Cities urged to share one library

January 25, 1994|By Traci A. Johnson | Traci A. Johnson,Staff Writer

New Windsor and Union Bridge officials should settle for a library between their towns instead of each town pursuing a branch of its own, County Commissioner Donald I. Dell told the mayors last week.

While plans for another library branch in northwest Carroll are far from settled, Mr. Dell said he sought feedback from officials about placing a satellite branch in Linwood during lunch Friday at Bullock's Airport Inn restaurant in Westminster.

He invited Mayor Perry L. Jones Jr. of Union Bridge, Mayor Jack A. Gullo Jr. of New Windsor and Lehigh Cement Co. plant manager David H. Roush to discuss the project.

"We're just trying to lay some groundwork and see how the town councils would react to having the library between two towns. That [Linwood] would be an ideal location," Mr. Dell said yesterday.

Mr. Dell would not comment on any specific interest Lehigh had in the library situation, but he said the company would help the community if it could.

Mr. Roush would not comment on Lehigh's involvement either, hTC but said the cement company owns "significant acreage" around Linwood, the proposed compromise site.

Mayor Jones said there was talk during the meeting of land and materials for the library being donated, but he did not elaborate.

The county library board of trustees has proposed buying land in the New Windsor/Union Bridge area and erecting a mini-branch -- a modular unit that would be 4,200 square feet and could display as many as 30,000 books -- at a cost of about $1.7 million.

But the county Planning Commission has recommended existing branches be expanded before a new branch is placed in northwest Carroll. The panel made its suggestion last month to the county commissioners for the fiscal 1995-2000 capital budget.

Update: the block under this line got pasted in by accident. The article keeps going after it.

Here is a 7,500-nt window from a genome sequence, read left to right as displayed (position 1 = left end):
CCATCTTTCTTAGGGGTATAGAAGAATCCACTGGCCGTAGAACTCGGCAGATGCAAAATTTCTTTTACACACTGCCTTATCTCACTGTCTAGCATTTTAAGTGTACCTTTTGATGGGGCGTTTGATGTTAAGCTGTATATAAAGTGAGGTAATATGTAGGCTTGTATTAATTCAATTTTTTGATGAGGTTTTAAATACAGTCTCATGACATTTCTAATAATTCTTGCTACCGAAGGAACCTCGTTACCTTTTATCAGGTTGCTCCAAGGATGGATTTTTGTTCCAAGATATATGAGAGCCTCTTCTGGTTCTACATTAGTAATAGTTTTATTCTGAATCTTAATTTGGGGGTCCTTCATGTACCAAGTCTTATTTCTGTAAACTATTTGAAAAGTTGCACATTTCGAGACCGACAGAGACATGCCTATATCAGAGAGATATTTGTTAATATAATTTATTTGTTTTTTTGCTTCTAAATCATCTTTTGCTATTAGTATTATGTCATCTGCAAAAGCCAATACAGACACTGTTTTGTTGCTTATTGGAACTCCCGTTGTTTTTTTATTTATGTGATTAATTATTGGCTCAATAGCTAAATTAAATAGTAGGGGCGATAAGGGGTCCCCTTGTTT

In its recommendations, the panel suggests $10,000 be set aside for the new branch in fiscal 1998 and that about $578,800 be allotted the next fiscal year.

Despite the recommendation, Mayor Jones and Mayor Gullo said they would continue to fight for a branch, each favoring his own town as the site.

Mr. Dell said the mayors agreed to talk to their councils about the situation, but the battle may have just begun.

During its monthly meeting Jan. 5, New Windsor's Town Council voted unanimously to request a library there and to reject any offers to place a branch in Linwood.

"While I can appreciate the position Commissioner Dell has made, I feel that to put a library in Linwood is ridiculous," Mr. Gullo said.

He said he would rather see a library in the soon-to-be-vacant New Windsor Middle School building, which he wants converted into a community center.

Mr. Gullo said the principles of the county's planning act, which mandates growth occur around incorporated areas, would be better served if services such as libraries are "centered around the municipalities as well."

"By putting a library in Linwood you may dodge the bullet of making a difficult decision, but the objectives of the planing act to deal with growth are not followed," he said.

Mr. Jones said he and the Town Council are willing to accept a compromise if that's what it takes to get a full-service library nearby for his residents.

"If we're going to have to compromise, I think Linwood would be as good as any other place," Mr. Jones said. "It's only two miles from either town, and neither town's residents would have to go that far to get to it.

"I'm willing to compromise if that's the way it's going to have to be," he said. "It would be better if we could compromise and get a full-service library between the towns than having a small one in either town."

Mr. Dell said he is interested in hearing what the councils have to say about sharing a Linwood library, but hopes they understand his position.

"They'll have to realize that they have to bite the bullet and say that this is the option," Mr. Dell said. "Is it better to have one library or no library at all?"

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